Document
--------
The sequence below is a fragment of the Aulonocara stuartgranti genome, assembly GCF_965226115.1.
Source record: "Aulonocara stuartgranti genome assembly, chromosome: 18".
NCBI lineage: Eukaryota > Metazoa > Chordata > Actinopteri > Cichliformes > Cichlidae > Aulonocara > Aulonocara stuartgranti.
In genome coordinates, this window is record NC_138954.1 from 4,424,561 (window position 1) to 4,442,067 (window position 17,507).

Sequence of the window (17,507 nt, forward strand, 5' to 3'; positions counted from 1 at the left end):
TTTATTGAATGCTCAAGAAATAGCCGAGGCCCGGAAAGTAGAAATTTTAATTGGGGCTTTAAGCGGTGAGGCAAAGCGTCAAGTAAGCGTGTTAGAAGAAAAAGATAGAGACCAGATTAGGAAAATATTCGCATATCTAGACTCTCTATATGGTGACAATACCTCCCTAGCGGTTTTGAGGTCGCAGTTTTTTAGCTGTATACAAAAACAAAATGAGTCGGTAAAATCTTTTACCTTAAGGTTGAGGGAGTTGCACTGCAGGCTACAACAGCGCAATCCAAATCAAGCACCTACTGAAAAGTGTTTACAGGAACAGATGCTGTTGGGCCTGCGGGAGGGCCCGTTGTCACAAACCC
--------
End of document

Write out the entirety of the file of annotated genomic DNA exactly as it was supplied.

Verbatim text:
The sequence below is a fragment of the Aulonocara stuartgranti genome, assembly GCF_965226115.1.
Source record: "Aulonocara stuartgranti genome assembly, chromosome: 18".
NCBI lineage: Eukaryota > Metazoa > Chordata > Actinopteri > Cichliformes > Cichlidae > Aulonocara > Aulonocara stuartgranti.
In genome coordinates, this window is record NC_138954.1 from 4,424,561 (window position 1) to 4,442,067 (window position 17,507).

Sequence of the window (17,507 nt, forward strand, 5' to 3'; positions counted from 1 at the left end):
TTTATTGAATGCTCAAGAAATAGCCGAGGCCCGGAAAGTAGAAATTTTAATTGGGGCTTTAAGCGGTGAGGCAAAGCGTCAAGTAAGCGTGTTAGAAGAAAAAGATAGAGACCAGATTAGGAAAATATTCGCATATCTAGACTCTCTATATGGTGACAATACCTCCCTAGCGGTTTTGAGGTCGCAGTTTTTTAGCTGTATACAAAAACAAAATGAGTCGGTAAAATCTTTTACCTTAAGGTTGAGGGAGTTGCACTGCAGGCTACAACAGCGCAATCCAAATCAAGCACCTACTGAAAAGTGTTTACAGGAACAGATGCTGTTGGGCCTGCGGGAGGGCCCGTTGTCACAAACCC